Branching, interactive graphic stories –web comics– are a relative of “choose your own adventure” stories. Long a favorite of bored parents, these stories allow a child to make choices on behalf of a character, causing the story to follow a variety of branches that result in different outcomes.
This form of interactive storytelling is best when served in images, sequentially presenting the images in the manner of a comic. A graphic story can be more informative than plain text, and technology now allows us to create and disseminate graphic stories far more efficiently and effectively than drawing by hand and then printing comic books.
As you read a branching web comic, you follow a character’s story. At the end of each scene, you’re presented with a decision and asked to make a choice for the character (“go ahead and click on the link”; “yes, download that attachment!”) that affects what happens in the next scene, and may even change the direction of the storyline. Results may be disastrous in an exaggerated, even comical manner – keeping the reader engaged while showing both positive and negative consequences of their choices.
But this approach isn’t limited to just children: when used as a teaching tool, these stories give any learner an opportunity to make decisions and, more importantly, experience the consequences of those decisions. What better way to cement a lesson in personal responsibility – or cybersecurity? By allowing readers to explore both the positive and negative consequences of decisions in the safe environment of a comic, branching web comics can help learners understand basic cyber concepts and learn strategic thinking about cyber risks and trade-offs. Branching web comics are also great way to present a wide range of complex cyber security concepts, such as strategy, ethics, policy, law, risk management and more. They can also be very cost-effective ways to simulate software and systems.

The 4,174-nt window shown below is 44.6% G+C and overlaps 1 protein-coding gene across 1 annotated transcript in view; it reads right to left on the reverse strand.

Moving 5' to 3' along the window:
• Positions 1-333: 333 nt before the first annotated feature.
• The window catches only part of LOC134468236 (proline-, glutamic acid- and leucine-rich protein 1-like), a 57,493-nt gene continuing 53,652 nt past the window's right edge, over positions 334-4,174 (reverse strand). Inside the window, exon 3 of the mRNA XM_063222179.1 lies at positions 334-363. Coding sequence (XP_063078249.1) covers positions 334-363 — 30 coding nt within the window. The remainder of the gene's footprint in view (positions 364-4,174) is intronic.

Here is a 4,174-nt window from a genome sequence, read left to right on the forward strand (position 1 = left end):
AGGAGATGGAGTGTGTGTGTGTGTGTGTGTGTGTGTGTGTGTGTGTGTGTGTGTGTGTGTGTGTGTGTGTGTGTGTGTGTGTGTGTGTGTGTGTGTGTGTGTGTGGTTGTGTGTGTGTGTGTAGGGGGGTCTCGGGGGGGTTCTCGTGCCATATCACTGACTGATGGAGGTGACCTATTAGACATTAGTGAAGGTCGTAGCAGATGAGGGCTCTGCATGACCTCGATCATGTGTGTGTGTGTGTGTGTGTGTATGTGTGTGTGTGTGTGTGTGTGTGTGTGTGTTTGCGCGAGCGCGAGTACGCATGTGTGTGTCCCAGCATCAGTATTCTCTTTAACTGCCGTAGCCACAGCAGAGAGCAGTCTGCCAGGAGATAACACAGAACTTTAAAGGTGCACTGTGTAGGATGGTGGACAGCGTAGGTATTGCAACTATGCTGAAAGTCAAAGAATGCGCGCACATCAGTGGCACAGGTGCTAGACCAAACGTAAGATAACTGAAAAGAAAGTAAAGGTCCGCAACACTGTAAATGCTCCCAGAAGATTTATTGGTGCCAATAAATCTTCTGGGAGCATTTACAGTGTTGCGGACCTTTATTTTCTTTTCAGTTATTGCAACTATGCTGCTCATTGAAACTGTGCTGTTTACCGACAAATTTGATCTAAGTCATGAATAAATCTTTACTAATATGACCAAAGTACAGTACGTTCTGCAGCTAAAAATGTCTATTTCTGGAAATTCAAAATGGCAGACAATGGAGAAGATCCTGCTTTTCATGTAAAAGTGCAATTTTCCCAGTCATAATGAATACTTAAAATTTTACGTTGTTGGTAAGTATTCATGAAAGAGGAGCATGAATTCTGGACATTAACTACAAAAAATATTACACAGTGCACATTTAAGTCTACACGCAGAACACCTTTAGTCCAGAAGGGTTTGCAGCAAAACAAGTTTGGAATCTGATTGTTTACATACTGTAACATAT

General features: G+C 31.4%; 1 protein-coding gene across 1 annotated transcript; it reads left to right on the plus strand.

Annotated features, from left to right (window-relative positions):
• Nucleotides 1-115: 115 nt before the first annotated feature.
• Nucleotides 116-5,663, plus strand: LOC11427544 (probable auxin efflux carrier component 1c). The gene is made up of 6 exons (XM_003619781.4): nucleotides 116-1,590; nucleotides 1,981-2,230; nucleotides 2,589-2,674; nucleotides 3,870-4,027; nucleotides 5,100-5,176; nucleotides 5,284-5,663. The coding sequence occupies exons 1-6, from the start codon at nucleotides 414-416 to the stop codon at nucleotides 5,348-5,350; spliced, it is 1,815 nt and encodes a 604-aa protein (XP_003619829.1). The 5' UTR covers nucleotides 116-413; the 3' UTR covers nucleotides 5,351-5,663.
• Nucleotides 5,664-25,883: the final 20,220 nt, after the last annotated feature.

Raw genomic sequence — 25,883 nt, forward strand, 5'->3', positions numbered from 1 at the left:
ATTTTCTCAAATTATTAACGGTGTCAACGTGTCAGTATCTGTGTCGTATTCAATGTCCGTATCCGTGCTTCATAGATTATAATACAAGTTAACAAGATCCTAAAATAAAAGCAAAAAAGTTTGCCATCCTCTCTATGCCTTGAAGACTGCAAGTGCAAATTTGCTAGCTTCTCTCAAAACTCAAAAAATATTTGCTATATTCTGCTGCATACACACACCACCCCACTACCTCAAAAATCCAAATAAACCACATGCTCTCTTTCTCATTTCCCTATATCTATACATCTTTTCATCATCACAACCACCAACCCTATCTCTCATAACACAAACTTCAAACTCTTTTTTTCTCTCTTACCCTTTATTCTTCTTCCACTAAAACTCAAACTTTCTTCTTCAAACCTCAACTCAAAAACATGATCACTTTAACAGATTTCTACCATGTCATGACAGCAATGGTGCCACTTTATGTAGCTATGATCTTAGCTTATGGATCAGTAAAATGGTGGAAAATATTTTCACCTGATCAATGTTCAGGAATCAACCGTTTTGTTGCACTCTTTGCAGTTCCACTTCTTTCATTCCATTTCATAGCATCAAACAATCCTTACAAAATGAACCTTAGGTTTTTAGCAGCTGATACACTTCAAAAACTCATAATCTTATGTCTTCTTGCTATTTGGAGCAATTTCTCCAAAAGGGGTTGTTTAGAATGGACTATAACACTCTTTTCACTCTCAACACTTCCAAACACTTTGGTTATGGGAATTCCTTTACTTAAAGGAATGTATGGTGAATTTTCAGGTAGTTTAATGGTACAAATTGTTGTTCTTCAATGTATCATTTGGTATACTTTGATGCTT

Branching stories are a popular form of simulation that has been successfully used for training in a variety of areas. They give learners the opportunity to make decisions based on realistic circumstances and immediately see the ramifications of those choices. And perhaps more importantly, comics have broad appeal: they’re not just for kids, look at the popularity of television shows like The Simpsons, or Cartoon Network’s Adult Swim programming. Branching web comics can address a wide range of ages and abilities, from K-12 to university classrooms and the workforce; from beginner to advanced levels.
Next time, we’ll explore what kinds of cybersecurity stories have been created using Comic-BEE, and where and how those stories have been used.
Comic-BEE is a web application that helps educators and evaluators rapidly create branching web comics that convey valuable lessons, without need for artists, writers, or programmers. Developed with input from instructional design educators and based on research funded by the Department of Homeland Security Science and Technology Directorate, Cyber Security Division (DHS S&T/CSD), Comic-BEE simplifies and accelerates the creation and delivery of these interactive, educational materials through a unique system that enables authors to easily develop branching storylines using automation technologies and pre-rendered art assets.